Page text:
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SHRM recently published an article by Dave Zielinski about choosing an EAP. Dave shared that EAPs have traditionally counseled workers with alcohol and substance abuse issues. More recently, programs counsel on a much broader scale and can include services for child or elder care, legal problems, wellness and in critical times such as the aftermath of an event of workplace violence.

The article prompted me to think about the numerous times I have recommended an EAP program to staff. I can honestly say I am fortunate enough to have heard overwhelmingly positive feedback from almost everyone that contacted EAP. Numerous employers offer some type of Employee Assistance Program. It can be alongside the benefits package, for instance, through Anthem or another provider, or it can be a stand-alone program through a hospital or boutique clinic.  Most programs offer 3-6 free professional counseling sessions per issue, and once completed they help individuals find additional free resources or assist in setting up further counseling or medical care from an in-network provider using the insurance carriers network.
My philosophy has become, when in doubt, recommend EAP.  Almost every underlying issue (attendance, low productivity, tardiness, performance) can be linked to an area of life outside of work that an employee brings with them.  I’ve had an employee on a final written warning for tardiness; we sat down to discuss the situation, I recommended EAP, and they later told me that the counselor had several ideas that eliminated them being late from work.  The employee had taken over care for her sister’s two children and was struggling getting them ready and dropped off at school and allowing herself enough time to get to work.  The counselor worked with her to find resources in her neighborhood for transportation to school for the children and the employee started to carpool with another coworker so she knew someone was relying on her to get to work on time as well.  The best part is she was able to get one of the children counseling (because our plan covered any one living in the same household) who was having great difficulty with the transition and her mother unfortunately not being in the picture any longer.  Happy coworker and happy manager!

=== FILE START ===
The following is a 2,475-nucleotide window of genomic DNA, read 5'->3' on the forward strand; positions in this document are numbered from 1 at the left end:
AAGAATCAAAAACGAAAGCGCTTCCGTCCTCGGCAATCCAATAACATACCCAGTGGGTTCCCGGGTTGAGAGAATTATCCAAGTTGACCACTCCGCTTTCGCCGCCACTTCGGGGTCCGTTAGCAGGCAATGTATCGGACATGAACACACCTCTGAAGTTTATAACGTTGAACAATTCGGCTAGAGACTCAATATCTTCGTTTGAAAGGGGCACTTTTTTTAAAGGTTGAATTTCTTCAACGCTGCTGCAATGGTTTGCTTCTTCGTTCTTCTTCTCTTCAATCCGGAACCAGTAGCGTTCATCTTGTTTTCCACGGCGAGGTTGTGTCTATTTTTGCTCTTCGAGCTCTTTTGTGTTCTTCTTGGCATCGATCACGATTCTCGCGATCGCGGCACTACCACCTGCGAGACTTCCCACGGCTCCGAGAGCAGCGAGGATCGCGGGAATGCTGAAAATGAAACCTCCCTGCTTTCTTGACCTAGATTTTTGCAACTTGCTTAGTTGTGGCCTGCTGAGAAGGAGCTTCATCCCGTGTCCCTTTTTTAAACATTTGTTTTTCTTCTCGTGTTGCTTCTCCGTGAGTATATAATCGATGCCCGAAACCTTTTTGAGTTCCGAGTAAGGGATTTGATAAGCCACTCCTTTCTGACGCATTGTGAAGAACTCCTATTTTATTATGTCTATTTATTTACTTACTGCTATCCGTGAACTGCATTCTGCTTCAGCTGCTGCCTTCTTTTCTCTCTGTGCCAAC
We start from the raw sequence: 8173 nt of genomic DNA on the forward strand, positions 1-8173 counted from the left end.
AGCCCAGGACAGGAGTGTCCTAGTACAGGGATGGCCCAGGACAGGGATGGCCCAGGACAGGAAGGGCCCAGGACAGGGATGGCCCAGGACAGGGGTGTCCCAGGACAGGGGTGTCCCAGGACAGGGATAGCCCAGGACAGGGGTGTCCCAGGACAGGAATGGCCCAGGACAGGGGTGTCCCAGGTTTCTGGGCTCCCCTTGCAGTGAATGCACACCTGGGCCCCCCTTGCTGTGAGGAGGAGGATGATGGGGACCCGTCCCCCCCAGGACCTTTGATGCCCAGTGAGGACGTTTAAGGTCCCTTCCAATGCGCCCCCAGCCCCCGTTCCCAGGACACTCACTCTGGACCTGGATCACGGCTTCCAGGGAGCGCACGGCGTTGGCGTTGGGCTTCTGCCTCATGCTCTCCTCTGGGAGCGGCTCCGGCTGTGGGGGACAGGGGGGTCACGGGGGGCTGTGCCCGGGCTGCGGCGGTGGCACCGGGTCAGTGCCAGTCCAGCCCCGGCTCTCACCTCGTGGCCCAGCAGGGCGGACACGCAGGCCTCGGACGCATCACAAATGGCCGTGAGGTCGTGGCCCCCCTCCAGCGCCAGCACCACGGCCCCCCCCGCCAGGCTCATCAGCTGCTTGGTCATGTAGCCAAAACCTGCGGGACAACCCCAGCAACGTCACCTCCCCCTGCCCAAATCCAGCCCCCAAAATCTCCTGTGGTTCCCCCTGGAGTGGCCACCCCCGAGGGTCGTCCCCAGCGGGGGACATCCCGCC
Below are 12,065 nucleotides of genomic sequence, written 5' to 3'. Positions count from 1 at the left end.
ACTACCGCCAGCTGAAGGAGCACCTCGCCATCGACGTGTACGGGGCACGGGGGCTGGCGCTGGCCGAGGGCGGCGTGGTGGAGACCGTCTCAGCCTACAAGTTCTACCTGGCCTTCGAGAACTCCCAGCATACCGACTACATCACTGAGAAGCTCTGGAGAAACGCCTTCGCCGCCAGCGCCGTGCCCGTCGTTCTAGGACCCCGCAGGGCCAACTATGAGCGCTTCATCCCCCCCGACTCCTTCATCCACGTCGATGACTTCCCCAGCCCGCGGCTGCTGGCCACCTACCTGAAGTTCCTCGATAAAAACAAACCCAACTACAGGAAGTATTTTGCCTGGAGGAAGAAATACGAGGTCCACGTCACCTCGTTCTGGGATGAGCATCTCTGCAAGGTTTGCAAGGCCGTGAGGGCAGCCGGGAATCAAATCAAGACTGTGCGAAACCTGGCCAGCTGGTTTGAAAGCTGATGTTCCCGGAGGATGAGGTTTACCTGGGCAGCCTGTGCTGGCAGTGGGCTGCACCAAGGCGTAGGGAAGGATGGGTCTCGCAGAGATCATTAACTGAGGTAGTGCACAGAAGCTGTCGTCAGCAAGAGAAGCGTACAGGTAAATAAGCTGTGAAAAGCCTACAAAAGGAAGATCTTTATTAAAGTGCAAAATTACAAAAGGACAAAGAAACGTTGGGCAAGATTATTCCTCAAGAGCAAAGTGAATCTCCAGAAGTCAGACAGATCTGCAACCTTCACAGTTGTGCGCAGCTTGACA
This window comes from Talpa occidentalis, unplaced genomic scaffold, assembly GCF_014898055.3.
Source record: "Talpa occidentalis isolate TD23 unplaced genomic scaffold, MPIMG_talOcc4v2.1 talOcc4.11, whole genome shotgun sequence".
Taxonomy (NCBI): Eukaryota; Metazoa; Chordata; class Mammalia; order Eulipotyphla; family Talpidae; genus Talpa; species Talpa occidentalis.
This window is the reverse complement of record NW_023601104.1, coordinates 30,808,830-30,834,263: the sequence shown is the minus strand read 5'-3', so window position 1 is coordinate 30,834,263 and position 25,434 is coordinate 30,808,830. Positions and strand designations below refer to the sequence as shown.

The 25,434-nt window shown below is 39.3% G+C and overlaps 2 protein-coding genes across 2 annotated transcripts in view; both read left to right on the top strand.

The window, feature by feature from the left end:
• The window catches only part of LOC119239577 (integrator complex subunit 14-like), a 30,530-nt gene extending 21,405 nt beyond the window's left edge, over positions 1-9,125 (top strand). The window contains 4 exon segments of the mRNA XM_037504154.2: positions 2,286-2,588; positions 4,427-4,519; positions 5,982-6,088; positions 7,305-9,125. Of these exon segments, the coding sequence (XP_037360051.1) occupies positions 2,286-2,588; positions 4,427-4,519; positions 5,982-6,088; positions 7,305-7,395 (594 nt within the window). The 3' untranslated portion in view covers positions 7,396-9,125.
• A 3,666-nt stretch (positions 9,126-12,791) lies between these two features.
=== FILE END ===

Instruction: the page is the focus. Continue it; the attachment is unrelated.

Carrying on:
I can’t tell you how many times recently I have reminded clients to recommend EAP to their staff.  It’s there, it’s free to the employee and it brings amazing results.  I know we try and try as HR specialists to solve everyone’s problems – we can’t do it alone, so please extend and promote EAPs.

If you’ve never had a program and need assistance choosing a plan, let us know. Purple Ink can determine the best program for your culture

If you have a program – please tell your managers, tell your staff, and tell your executive team to use and recommend it.  If you need help promoting it, Purple Ink can help too…we no longer want EAP overlooked, we want it to be your go-to, also!

Laura North
Laura North
Laura is a Consultant at Purple Ink. She thrives for all employees to understand their role and value within the company’s mission.

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